10 stakeholders who can learn from the Carillion collapse
Blog by Andrew Morrison, Managing Director, AM Bid Services
The collapse of Carillion needs to provoke a fundamental rethink by all the involved stakeholders. Many of these were operating in silos without it appearing that anyone had grasped the full picture of the house of cards that was about to collapse, except perhaps the senior executives who left with golden goodbyes. As a starter for 10, I have identified 10 stakeholders who have lessons to learn from this corporate failure:
- Board: Good governance is absolutely fundamental to running a successful business. The board needs to have the knowledge, skills and experience to ensure that it provides sufficient challenge to the senior executives. It must ensure that the business model is viable and the company is acting as a good corporate citizen, i.e. paying its taxes, pension liabilities and its suppliers in a timely manner, before it signs off on dividends for shareholders and bonuses for executives.
- Banks: Whilst it was the banks that ultimately called time on Carillion, could this have been done at an earlier stage and thus protected some of the suppliers from continuing to provide goods and services to Carillion that they will now, in all likelihood, not be paid for?
- Senior executives: something was clearly amiss with the controls of this highly diversified business. Risk management, scenario planning, and financial stress testing all appear to have been found wanting. When decisions were made to put suppliers on 120-day payment terms (the reality for many was 180 days-plus) and to defer making payments to the pension fund liabilities, how could they have thought it was still acceptable to recommend shareholder dividends and large executive bonuses?
- Pension trustees: the trustees of the pension fund state that they did not appreciate the full extent of the company’s financial position when they were agreeing to defer pension fund payments. What is wrong with a system where this can happen? Ignorance is not really an acceptable defence.
- The Pensions Regulator: twenty-six years after Robert Maxwell’s plundering of company pension funds came to light, how much different is underpaying your company pension fund liabilities whilst at the same time paying out shareholder dividends and large executive bonuses? If the board and the Pension Trustees are not exercising the proper oversight, at what point does the Pensions Regulator step in to ensure that pensioners and people paying into pensions do not suffer? It would appear that Carillion had been underfunding its pension scheme for 10 years.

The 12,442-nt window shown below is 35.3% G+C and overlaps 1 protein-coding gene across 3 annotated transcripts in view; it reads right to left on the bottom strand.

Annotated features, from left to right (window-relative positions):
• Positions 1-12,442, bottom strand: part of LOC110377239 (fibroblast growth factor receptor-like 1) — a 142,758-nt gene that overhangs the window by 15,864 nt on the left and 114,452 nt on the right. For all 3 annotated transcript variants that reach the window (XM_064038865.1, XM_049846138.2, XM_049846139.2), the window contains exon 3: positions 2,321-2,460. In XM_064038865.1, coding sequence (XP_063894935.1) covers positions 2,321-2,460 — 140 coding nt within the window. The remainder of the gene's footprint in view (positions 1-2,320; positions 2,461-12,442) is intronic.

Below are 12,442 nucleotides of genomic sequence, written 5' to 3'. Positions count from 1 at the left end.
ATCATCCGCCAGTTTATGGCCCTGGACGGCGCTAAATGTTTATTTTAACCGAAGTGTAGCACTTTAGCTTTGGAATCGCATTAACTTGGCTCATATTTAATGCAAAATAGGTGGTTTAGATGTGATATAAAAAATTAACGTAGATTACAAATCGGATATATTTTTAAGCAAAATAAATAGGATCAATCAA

- Auditors: Carillion had been given a clean bill of health by KPMG as recently as March 2017. However, many areas of concern with accounting and financial reporting have now come to light. How could KPMG have signed off Carillion as a going concern? Were they unaware of all of the issues, or did they choose to underplay their importance? The Financial Reporting Council has announced a review into KPMG’s audits of Carillion accounts going back to 2014.
- Public Sector Procurement: Whilst there has been a preference for a transfer of risk on large contracts to private sector conglomerates operating on narrow profit margins, this is increasingly becoming an operating model that is unsustainable in the medium to long-term. Various House of Commons Committees are now investigating the Carillion collapse to identify the lessons for the public sector and outsourcing. If this leads to contracts being tendered out in smaller chunks, and made more accessible to SMEs with perhaps greater public sector oversight, then many would say that this will be a change for the better. The public sector will be asked serious questions on why it continued to award contracts to Carillion in spite of three profit warnings.
- Public sector contract management: In addition to financial stress testing needing to be carried out prior to awarding contracts, this should also continue during the lifetime of contracts. For example, Carillion’s policy of delaying supplier payments for inordinate time periods, e.g. 120 days-plus should have merited attention from its public sector paymasters.
- Government and political scrutiny: A number of Commons Committees have now sprung into action to investigate what went wrong. However, Carillion’s problems had been the talk of the City for over four years. How can government get on the front foot and importantly help prevent the next Carillion-style collapse? What is the best operating model for public sector services, especially the ones that have lent themselves to outsourcing? The baby should not be thrown out with the bathwater – there are some excellent examples of public sector contracts that are being successfully delivered with the private sector in a spirit of partnership working.
- Suppliers and sub-contractors: Along with the employees, these are the main victims of the collapse. As business owners, they have to make decisions about what work they accept, on what payment terms and what percentage of their work they will do for a main contractor. Having all your eggs in the same basket is rarely a good idea for a business – especially a business like Carillion that was heading for the rocks.
Whilst it will be some time before all the various investigations report into the Carillion failure, it may prove to be game changing for the days of the big main contractors operating public sector contracts at wafer-thin profit margins. Stakeholder groups, including those mentioned above and there are others, need to be joining the dots to get closer to seeing the full picture – especially when the writing is on the wall, hidden in plain sight – there to be seen, if you know where to look.